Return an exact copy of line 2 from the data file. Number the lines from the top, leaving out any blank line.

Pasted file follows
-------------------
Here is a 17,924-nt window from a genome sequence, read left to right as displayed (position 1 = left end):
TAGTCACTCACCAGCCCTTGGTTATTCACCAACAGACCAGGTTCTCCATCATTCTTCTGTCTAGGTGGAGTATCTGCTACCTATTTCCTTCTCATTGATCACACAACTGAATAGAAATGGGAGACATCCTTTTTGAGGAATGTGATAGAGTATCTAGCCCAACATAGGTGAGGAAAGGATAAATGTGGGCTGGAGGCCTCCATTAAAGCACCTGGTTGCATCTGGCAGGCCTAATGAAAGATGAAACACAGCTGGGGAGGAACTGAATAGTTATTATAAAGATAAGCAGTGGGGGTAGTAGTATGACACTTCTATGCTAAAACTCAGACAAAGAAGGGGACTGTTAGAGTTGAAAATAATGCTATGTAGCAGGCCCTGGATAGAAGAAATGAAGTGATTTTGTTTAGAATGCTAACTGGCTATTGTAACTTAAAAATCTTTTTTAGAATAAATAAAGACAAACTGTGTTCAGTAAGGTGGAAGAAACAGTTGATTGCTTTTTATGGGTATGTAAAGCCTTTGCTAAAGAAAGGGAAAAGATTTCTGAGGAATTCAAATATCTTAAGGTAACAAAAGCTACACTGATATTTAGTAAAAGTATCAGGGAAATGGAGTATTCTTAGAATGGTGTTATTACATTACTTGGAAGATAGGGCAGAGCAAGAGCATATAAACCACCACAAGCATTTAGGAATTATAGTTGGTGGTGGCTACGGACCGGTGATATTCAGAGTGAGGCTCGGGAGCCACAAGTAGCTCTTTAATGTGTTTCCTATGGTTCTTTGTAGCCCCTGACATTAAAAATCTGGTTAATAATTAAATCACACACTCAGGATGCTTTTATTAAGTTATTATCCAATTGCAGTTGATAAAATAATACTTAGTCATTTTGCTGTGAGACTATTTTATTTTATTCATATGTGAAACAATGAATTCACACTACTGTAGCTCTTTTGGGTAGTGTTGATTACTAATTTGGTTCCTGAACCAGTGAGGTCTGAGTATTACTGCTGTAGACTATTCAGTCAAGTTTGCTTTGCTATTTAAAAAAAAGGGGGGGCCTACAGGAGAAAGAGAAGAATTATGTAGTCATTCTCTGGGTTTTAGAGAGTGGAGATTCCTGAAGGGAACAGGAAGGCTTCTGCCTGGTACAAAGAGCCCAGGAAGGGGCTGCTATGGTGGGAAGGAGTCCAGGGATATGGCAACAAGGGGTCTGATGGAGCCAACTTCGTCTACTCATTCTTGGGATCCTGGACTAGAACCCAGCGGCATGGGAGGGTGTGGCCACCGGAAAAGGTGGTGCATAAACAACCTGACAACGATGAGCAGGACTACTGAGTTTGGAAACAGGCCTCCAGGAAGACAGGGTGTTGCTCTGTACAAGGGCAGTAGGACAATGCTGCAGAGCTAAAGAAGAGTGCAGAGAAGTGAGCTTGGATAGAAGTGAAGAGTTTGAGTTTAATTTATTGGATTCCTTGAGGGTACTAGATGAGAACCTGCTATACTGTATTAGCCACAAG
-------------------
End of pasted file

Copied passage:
TAGTCACTCACCAGCCCTTGGTTATTCACCAACAGACCAGGTTCTCCATCATTCTTCTGTCTAGGTGGAGTATCTGCTACCTATTTCCTTCTCATTGATCACACAACTGAATAGAAATGGGAGACATCCTTTTTGAGGAATGTGATAGAGTATCTAGCCCAACATAGGTGAGGAAAGGATAAATGTGGGCTGGAGGCCTCCATTAAAGCACCTGGTTGCATCTGGCAGGCCTAATGAAAGATGAAACACAGCTGGGGAGGAACTGAATAGTTATTATAAAGATAAGCAGTGGGGGTAGTAGTATGACACTTCTATGCTAAAACTCAGACAAAGAAGGGGACTGTTAGAGTTGAAAATAATGCTATGTAGCAGGCCCTGGATAGAAGAAATGAAGTGATTTTGTTTAGAATGCTAACTGGCTATTGTAACTTAAAAATCTTTTTTAGAATAAATAAAGACAAACTGTGTTCAGTAAGGTGGAAGAAACAGTTGATTGCTTTTTATGGGTATGTAAAGCCTTTGCTAAAGAAAGGGAAAAGATTTCTGAGGAATTCAAATATCTTAAGGTAACAAAAGCTACACTGATATTTAGTAAAAGTATCAGGGAAATGGAGTATTCTTAGAATGGTGTTATTACATTACTTGGAAGATAGGGCAGAGCAAGAGCATATAAACCACCACAAGCATTTAGGAATTATAGTTGGTGGTGGCTACGGACCGGTGATATTCAGAGTGAGGCTCGGGAGCCACAAGTAGCTCTTTAATGTGTTTCCTATGGTTCTTTGTAGCCCCTGACATTAAAAATCTGGTTAATAATTAAATCACACACTCAGGATGCTTTTATTAAGTTATTATCCAATTGCAGTTGATAAAATAATACTTAGTCATTTTGCTGTGAGACTATTTTATTTTATTCATATGTGAAACAATGAATTCACACTACTGTAGCTCTTTTGGGTAGTGTTGATTACTAATTTGGTTCCTGAACCAGTGAGGTCTGAGTATTACTGCTGTAGACTATTCAGTCAAGTTTGCTTTGCTATTTAAAAAAAAGGGGGGGCCTACAGGAGAAAGAGAAGAATTATGTAGTCATTCTCTGGGTTTTAGAGAGTGGAGATTCCTGAAGGGAACAGGAAGGCTTCTGCCTGGTACAAAGAGCCCAGGAAGGGGCTGCTATGGTGGGAAGGAGTCCAGGGATATGGCAACAAGGGGTCTGATGGAGCCAACTTCGTCTACTCATTCTTGGGATCCTGGACTAGAACCCAGCGGCATGGGAGGGTGTGGCCACCGGAAAAGGTGGTGCATAAACAACCTGACAACGATGAGCAGGACTACTGAGTTTGGAAACAGGCCTCCAGGAAGACAGGGTGTTGCTCTGTACAAGGGCAGTAGGACAATGCTGCAGAGCTAAAGAAGAGTGCAGAGAAGTGAGCTTGGATAGAAGTGAAGAGTTTGAGTTTAATTTATTGGATTCCTTGAGGGTACTAGATGAGAACCTGCTATACTGTATTAGCCACAAG